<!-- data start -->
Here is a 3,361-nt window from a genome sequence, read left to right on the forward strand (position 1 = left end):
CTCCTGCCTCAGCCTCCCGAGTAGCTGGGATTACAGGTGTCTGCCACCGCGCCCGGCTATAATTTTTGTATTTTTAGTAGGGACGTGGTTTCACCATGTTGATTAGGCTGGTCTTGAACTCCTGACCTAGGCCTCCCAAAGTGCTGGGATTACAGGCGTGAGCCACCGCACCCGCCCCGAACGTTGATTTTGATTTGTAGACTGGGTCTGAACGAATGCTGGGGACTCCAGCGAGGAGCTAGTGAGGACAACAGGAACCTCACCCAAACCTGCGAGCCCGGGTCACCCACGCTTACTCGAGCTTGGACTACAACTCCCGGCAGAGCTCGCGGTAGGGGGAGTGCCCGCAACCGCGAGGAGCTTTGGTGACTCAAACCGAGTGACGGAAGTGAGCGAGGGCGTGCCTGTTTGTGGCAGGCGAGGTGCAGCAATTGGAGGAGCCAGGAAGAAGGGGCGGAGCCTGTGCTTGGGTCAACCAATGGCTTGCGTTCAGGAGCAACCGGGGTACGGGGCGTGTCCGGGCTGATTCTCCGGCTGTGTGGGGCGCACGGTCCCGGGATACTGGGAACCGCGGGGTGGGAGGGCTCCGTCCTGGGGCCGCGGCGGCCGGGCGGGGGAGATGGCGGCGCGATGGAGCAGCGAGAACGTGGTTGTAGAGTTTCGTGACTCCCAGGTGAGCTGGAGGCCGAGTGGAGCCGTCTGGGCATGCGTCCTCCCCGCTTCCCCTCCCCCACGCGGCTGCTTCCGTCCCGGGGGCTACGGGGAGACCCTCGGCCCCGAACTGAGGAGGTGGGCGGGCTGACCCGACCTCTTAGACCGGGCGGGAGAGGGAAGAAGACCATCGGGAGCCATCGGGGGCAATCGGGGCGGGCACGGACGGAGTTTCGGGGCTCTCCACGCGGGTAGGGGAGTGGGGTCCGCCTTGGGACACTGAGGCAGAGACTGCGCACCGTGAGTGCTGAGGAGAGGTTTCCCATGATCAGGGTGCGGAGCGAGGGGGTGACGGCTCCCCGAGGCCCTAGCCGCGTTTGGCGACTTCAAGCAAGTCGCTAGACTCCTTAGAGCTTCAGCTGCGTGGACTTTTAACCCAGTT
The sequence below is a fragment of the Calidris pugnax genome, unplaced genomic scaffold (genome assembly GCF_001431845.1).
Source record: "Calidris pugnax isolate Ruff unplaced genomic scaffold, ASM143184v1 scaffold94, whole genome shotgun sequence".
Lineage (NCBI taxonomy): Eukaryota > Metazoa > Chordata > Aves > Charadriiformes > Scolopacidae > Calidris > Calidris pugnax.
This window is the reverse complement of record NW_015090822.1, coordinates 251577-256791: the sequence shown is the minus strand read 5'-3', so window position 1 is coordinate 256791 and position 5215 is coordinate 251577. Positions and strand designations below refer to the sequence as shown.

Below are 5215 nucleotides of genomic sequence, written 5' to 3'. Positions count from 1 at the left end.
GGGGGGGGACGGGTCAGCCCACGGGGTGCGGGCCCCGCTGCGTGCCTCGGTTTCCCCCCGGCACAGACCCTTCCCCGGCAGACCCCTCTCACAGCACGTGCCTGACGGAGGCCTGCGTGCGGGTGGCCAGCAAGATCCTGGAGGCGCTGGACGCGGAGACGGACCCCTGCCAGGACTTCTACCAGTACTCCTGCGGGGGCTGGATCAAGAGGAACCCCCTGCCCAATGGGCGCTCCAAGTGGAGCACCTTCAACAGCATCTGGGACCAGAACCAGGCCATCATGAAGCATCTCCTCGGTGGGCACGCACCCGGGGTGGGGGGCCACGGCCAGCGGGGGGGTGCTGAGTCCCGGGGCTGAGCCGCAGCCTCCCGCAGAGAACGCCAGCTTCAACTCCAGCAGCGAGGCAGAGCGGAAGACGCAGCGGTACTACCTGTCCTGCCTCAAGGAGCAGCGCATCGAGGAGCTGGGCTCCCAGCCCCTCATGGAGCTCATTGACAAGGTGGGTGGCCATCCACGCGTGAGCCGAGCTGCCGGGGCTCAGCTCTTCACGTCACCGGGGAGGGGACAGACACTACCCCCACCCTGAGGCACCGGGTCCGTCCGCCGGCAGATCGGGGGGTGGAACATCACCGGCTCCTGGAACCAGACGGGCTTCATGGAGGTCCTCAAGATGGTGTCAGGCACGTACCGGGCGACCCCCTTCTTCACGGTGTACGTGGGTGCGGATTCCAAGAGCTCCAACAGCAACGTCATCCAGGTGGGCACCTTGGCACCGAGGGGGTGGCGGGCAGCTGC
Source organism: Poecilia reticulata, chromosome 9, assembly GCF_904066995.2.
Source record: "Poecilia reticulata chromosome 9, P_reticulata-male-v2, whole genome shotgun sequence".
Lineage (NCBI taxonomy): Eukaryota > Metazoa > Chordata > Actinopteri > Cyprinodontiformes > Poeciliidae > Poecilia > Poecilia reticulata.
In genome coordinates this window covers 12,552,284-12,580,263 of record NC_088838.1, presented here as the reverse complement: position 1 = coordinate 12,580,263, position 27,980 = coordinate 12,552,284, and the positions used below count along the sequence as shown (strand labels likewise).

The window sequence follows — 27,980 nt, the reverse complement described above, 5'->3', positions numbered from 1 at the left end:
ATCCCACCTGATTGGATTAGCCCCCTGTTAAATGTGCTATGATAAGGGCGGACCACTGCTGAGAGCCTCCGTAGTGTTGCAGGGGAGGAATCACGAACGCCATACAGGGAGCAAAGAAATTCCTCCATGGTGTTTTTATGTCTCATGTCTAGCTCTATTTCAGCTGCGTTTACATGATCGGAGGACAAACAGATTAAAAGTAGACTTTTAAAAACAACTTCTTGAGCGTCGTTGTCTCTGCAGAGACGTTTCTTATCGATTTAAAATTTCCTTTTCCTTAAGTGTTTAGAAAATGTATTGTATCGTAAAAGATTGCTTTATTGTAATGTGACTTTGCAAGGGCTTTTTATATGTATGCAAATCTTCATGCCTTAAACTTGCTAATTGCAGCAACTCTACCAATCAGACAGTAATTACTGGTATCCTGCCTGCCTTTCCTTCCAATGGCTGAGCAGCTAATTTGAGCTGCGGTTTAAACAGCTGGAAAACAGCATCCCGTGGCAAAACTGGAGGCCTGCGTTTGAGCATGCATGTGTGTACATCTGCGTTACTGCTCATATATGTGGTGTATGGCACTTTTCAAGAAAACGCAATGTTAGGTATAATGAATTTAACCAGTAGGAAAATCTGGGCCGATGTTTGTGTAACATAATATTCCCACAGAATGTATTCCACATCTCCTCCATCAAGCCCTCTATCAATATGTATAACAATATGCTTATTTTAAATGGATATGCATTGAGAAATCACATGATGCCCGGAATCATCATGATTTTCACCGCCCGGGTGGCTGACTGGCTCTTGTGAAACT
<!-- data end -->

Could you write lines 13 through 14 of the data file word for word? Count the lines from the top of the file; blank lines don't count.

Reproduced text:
The window sequence follows — 27,980 nt, the reverse complement described above, 5'->3', positions numbered from 1 at the left end:
ATCCCACCTGATTGGATTAGCCCCCTGTTAAATGTGCTATGATAAGGGCGGACCACTGCTGAGAGCCTCCGTAGTGTTGCAGGGGAGGAATCACGAACGCCATACAGGGAGCAAAGAAATTCCTCCATGGTGTTTTTATGTCTCATGTCTAGCTCTATTTCAGCTGCGTTTACATGATCGGAGGACAAACAGATTAAAAGTAGACTTTTAAAAACAACTTCTTGAGCGTCGTTGTCTCTGCAGAGACGTTTCTTATCGATTTAAAATTTCCTTTTCCTTAAGTGTTTAGAAAATGTATTGTATCGTAAAAGATTGCTTTATTGTAATGTGACTTTGCAAGGGCTTTTTATATGTATGCAAATCTTCATGCCTTAAACTTGCTAATTGCAGCAACTCTACCAATCAGACAGTAATTACTGGTATCCTGCCTGCCTTTCCTTCCAATGGCTGAGCAGCTAATTTGAGCTGCGGTTTAAACAGCTGGAAAACAGCATCCCGTGGCAAAACTGGAGGCCTGCGTTTGAGCATGCATGTGTGTACATCTGCGTTACTGCTCATATATGTGGTGTATGGCACTTTTCAAGAAAACGCAATGTTAGGTATAATGAATTTAACCAGTAGGAAAATCTGGGCCGATGTTTGTGTAACATAATATTCCCACAGAATGTATTCCACATCTCCTCCATCAAGCCCTCTATCAATATGTATAACAATATGCTTATTTTAAATGGATATGCATTGAGAAATCACATGATGCCCGGAATCATCATGATTTTCACCGCCCGGGTGGCTGACTGGCTCTTGTGAAACT